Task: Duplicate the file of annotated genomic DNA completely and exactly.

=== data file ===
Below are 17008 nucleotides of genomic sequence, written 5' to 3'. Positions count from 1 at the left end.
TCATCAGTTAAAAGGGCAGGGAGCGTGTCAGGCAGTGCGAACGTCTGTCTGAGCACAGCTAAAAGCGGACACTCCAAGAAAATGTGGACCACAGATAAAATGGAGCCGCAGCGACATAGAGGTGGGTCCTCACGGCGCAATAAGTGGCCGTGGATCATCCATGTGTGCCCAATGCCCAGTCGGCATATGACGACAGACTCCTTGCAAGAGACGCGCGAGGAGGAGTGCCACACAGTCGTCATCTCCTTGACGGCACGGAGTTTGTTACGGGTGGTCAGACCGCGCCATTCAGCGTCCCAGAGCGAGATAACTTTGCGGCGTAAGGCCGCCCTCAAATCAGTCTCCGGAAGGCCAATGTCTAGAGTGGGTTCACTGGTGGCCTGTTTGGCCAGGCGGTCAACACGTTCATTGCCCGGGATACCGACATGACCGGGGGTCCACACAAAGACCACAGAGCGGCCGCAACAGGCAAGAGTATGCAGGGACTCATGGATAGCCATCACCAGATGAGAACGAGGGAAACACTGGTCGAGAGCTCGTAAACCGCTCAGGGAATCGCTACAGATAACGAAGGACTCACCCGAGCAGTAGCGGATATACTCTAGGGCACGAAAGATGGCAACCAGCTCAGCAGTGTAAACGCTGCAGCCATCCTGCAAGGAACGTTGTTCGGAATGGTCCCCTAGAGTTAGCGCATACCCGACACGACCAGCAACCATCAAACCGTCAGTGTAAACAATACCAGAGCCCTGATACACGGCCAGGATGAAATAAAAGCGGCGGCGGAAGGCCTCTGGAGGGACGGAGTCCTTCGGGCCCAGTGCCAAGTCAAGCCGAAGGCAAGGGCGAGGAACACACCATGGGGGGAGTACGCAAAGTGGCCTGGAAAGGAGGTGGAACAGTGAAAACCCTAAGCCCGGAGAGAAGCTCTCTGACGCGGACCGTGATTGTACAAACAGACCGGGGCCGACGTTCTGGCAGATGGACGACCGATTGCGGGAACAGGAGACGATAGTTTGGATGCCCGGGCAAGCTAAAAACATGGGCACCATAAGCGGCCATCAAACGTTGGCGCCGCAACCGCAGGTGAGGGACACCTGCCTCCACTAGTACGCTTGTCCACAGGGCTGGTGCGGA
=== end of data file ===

Below are 17008 nucleotides of genomic sequence, written 5' to 3'. Positions count from 1 at the left end.
TCATCAGTTAAAAGGGCAGGGAGCGTGTCAGGCAGTGCGAACGTCTGTCTGAGCACAGCTAAAAGCGGACACTCCAAGAAAATGTGGACCACAGATAAAATGGAGCCGCAGCGACATAGAGGTGGGTCCTCACGGCGCAATAAGTGGCCGTGGATCATCCATGTGTGCCCAATGCCCAGTCGGCATATGACGACAGACTCCTTGCAAGAGACGCGCGAGGAGGAGTGCCACACAGTCGTCATCTCCTTGACGGCACGGAGTTTGTTACGGGTGGTCAGACCGCGCCATTCAGCGTCCCAGAGCGAGATAACTTTGCGGCGTAAGGCCGCCCTCAAATCAGTCTCCGGAAGGCCAATGTCTAGAGTGGGTTCACTGGTGGCCTGTTTGGCCAGGCGGTCAACACGTTCATTGCCCGGGATACCGACATGACCGGGGGTCCACACAAAGACCACAGAGCGGCCGCAACAGGCAAGAGTATGCAGGGACTCATGGATAGCCATCACCAGATGAGAACGAGGGAAACACTGGTCGAGAGCTCGTAAACCGCTCAGGGAATCGCTACAGATAACGAAGGACTCACCCGAGCAGTAGCGGATATACTCTAGGGCACGAAAGATGGCAACCAGCTCAGCAGTGTAAACGCTGCAGCCATCCTGCAAGGAACGTTGTTCGGAATGGTCCCCTAGAGTTAGCGCATACCCGACACGACCAGCAACCATCAAACCGTCAGTGTAAACAATACCAGAGCCCTGATACACGGCCAGGATGAAATAAAAGCGGCGGCGGAAGGCCTCTGGAGGGACGGAGTCCTTCGGGCCCAGTGCCAAGTCAAGCCGAAGGCAAGGGCGAGGAACACACCATGGGGGGAGTACGCAAAGTGGCCTGGAAAGGAGGTGGAACAGTGAAAACCCTAAGCCCGGAGAGAAGCTCTCTGACGCGGACCGTGATTGTACAAACAGACCGGGGCCGACGTTCTGGCAGATGGACGACCGATTGCGGGAACAGGAGACGATAGTTTGGATGCCCGGGCAAGCTAAAAACATGGGCACCATAAGCGGCCATCAAACGTTGGCGCCGCAACCGCAGGTGAGGGACACCTGCCTCCACTAGTACGCTTGTCCACAGGGCTGGTGCGGA